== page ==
Michael Lewis: No Problem With Wall Street People

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April 2 (Bloomberg) -- Author Michael Lewis explains the process behind his best-selling books and the common thread that runs through all of his projects on Bloomberg Television’s “Market Makers.”

How you come up with the ideas for your books.

If you go back to "liar's poker" to today, is there a single line that you could draw in your books?

There is an element of accident in all of them.

This one came up because i wrote a magazine piece about the goldman sachs, the computer programmer, who was put in jail.

I started asking people what is hft, and they led me to the subject.

I got curious.

It always starts with some innocent curiosity that is usually small.

The oakland -- the oakland a's, the way that started, in the mid-1990's, i started to pay attention to the salary differences between the right fielder and a left fielder and wondered how ticked off the left fielder was when the right fielder, who was making $10 million more, dropped a fly ball.

I wondered about class distinction in baseball, which ended up leading to "moneyball." it usually starts with some question.

Then it becomes a book when the idea is big enough and the characters are good enough, and it does not fit into a magazine.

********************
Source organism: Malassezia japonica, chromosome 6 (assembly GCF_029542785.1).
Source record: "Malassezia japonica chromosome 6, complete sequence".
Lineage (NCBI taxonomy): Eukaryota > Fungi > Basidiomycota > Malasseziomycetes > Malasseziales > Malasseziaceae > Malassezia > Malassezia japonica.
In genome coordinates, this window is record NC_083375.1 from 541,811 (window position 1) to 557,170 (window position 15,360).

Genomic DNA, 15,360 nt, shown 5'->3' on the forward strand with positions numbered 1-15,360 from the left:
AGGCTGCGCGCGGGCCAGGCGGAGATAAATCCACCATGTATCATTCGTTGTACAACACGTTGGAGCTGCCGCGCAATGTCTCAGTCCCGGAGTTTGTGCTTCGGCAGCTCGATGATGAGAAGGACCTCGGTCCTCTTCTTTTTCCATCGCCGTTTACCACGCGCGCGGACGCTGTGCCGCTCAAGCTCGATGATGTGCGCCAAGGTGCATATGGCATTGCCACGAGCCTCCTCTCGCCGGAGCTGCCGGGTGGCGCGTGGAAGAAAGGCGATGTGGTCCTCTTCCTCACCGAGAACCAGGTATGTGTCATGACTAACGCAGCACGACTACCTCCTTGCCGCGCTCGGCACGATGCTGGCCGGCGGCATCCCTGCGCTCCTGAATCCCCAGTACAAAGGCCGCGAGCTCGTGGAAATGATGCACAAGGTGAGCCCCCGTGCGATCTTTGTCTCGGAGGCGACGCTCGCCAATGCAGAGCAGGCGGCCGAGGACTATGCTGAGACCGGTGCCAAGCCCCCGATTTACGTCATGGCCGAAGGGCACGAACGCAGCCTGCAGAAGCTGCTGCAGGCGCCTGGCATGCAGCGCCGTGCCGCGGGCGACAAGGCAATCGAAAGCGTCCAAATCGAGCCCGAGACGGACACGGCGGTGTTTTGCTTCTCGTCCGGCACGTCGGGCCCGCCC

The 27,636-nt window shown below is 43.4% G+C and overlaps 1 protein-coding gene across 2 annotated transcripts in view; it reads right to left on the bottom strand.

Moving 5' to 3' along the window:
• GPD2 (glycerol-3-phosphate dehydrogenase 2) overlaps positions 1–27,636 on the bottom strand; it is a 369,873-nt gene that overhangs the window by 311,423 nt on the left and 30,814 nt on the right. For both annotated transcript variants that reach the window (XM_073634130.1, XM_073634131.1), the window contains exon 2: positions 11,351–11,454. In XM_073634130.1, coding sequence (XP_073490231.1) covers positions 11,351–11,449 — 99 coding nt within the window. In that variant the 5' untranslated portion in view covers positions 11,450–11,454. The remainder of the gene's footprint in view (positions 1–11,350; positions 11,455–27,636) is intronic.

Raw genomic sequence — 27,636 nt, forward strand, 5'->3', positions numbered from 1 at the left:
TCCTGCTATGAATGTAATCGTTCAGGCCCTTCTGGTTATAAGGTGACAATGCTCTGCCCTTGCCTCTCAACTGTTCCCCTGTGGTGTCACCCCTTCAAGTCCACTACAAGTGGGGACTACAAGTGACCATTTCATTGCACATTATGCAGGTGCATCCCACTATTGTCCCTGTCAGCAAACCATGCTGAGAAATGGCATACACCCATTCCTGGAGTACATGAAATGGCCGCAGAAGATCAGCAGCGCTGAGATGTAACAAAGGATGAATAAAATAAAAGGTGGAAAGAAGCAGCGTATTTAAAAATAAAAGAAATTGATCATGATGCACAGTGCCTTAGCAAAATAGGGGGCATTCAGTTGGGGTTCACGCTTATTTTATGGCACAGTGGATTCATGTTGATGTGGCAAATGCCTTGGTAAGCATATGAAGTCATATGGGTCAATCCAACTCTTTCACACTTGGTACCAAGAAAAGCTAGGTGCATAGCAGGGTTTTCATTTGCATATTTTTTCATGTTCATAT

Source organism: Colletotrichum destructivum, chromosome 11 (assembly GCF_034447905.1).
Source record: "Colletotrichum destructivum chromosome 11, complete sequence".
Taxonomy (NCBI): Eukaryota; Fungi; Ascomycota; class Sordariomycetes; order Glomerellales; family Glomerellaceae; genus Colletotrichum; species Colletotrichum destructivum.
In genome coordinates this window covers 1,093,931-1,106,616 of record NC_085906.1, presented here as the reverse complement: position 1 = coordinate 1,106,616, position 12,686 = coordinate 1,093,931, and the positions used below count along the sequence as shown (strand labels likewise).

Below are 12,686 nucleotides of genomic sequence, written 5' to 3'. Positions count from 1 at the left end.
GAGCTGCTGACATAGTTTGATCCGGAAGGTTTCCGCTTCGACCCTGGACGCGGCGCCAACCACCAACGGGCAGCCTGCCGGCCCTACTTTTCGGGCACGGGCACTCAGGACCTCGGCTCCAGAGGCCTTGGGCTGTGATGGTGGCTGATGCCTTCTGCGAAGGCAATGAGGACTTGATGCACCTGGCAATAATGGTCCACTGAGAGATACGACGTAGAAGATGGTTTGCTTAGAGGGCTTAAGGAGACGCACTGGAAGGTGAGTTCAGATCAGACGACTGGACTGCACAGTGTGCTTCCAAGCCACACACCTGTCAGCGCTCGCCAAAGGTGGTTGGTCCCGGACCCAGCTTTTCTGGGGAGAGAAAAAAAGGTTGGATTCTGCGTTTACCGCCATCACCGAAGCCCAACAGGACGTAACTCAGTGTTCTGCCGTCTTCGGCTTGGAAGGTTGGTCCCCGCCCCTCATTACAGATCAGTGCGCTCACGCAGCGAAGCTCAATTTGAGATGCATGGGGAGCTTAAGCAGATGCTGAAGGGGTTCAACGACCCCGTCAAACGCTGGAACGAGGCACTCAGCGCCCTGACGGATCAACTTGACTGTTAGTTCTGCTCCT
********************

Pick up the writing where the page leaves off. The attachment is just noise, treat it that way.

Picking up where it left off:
You always seem drawn to improbable hero's, people, by virtue of circumstance as much as anything else, are thrust into the position of trying to destabilize and in some cases destroy the status quo.

The experience is totally disruptive.

I think that is because the people who are disrupting their environments tend to be the best at describing the environment they are distracting dust disrupting.

They have and analyze the anatomy of the environment.

They are vehicles for describing the world around them.

Those kinds of people end up being good vehicles for describing the world around them.

Now that the world hates banks, bankers, finance, are you just waking up and doing and i told you so dance?

It is funny you say that.

I do not regard high-frequency traders as villains.

It is like blaming the line for unity and antelope.

They are wired that way.

The system is screwed up.

Wired to do what?

Exploit opportunities, glitches in the system.

They are not wired to say that this is moral or immoral, that this is good for the world.

They do not think that way.

To answer your question, if you look at "liar's poker" i guess it is more hostile on wall street, but it is more of a funny book about life on wall street.

I have a lot of great friends on wall street.

I do not have a problem with the type of person on wall street.

Broken systems bother me.

Why does it have to be so inefficient?

Isn't that part of the natural order?

You talk about perverse incentives.

Wall street is full of that.

At is how we ended up with a problem in "the big short." every effort to create that makes more bad incentives.

What i like about this story, it is not a story about demanding regulatory involvement or throwing people in jail.

It is an entrepreneurial story in the middle of all street, really a silicon valley story.

Disruptive entrepreneurship in the financial sector is possibly a path to perform.

Regular readers will always have circles run around them.

Even if the ftc were really trying to do their job and make the stock market a level playing field, almost certainly they would introduce some regulation that somebody would figure out how to game.

Somebody always finds an

This text has been automatically generated. It may not be 100% accurate.

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